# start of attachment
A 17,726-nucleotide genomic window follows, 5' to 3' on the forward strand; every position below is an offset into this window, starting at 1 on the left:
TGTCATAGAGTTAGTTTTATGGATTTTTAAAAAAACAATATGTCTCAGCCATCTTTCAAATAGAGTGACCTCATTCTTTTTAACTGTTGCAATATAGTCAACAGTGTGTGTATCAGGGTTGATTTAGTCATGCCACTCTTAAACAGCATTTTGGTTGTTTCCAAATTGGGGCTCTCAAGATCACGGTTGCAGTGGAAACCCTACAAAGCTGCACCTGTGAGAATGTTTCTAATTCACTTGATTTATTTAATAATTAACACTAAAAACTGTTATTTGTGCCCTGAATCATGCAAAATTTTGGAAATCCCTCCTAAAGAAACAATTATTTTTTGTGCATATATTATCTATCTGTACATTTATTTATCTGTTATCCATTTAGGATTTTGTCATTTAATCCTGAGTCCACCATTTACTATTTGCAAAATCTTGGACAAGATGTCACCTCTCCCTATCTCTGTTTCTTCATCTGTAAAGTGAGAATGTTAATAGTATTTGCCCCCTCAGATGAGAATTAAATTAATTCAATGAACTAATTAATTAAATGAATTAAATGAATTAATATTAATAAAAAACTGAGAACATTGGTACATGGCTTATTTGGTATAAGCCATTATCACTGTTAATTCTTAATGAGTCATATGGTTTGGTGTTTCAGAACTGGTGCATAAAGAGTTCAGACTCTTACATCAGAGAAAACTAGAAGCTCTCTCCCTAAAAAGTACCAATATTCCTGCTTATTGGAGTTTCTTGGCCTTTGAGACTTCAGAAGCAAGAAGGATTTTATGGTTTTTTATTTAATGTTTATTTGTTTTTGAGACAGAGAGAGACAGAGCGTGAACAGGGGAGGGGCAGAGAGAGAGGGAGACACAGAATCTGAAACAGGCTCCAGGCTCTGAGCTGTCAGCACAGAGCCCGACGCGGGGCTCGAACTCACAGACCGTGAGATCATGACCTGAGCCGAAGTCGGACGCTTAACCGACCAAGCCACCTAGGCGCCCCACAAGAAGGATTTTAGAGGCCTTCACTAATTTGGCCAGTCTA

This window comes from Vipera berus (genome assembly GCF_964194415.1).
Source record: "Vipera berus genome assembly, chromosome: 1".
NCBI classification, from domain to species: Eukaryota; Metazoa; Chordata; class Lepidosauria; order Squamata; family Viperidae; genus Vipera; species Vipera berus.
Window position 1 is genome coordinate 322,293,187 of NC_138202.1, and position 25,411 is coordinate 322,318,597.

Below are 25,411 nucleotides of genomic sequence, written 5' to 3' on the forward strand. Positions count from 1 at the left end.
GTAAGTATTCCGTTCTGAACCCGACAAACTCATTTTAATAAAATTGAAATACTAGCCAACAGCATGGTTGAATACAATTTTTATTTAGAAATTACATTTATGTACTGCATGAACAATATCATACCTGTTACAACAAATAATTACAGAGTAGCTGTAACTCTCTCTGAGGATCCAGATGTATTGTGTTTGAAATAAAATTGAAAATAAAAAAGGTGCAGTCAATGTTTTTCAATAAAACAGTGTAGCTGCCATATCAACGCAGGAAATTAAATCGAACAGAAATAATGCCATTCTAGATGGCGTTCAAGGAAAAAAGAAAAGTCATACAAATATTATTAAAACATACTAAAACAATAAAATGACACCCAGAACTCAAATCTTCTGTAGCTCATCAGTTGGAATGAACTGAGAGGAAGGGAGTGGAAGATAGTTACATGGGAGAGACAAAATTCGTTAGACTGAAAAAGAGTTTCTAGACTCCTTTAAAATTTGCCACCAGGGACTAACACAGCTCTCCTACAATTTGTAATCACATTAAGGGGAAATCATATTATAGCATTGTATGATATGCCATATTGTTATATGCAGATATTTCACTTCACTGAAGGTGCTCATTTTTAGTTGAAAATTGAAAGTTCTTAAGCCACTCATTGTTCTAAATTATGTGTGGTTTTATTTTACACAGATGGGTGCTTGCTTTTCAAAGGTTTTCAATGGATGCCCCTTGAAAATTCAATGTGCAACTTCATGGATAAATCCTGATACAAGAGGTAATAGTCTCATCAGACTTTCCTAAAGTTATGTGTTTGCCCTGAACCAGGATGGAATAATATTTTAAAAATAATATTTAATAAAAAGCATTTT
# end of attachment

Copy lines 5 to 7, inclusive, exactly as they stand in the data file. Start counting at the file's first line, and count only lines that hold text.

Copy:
NCBI classification, from domain to species: Eukaryota; Metazoa; Chordata; class Lepidosauria; order Squamata; family Viperidae; genus Vipera; species Vipera berus.
Window position 1 is genome coordinate 322,293,187 of NC_138202.1, and position 25,411 is coordinate 322,318,597.

Below are 25,411 nucleotides of genomic sequence, written 5' to 3' on the forward strand. Positions count from 1 at the left end.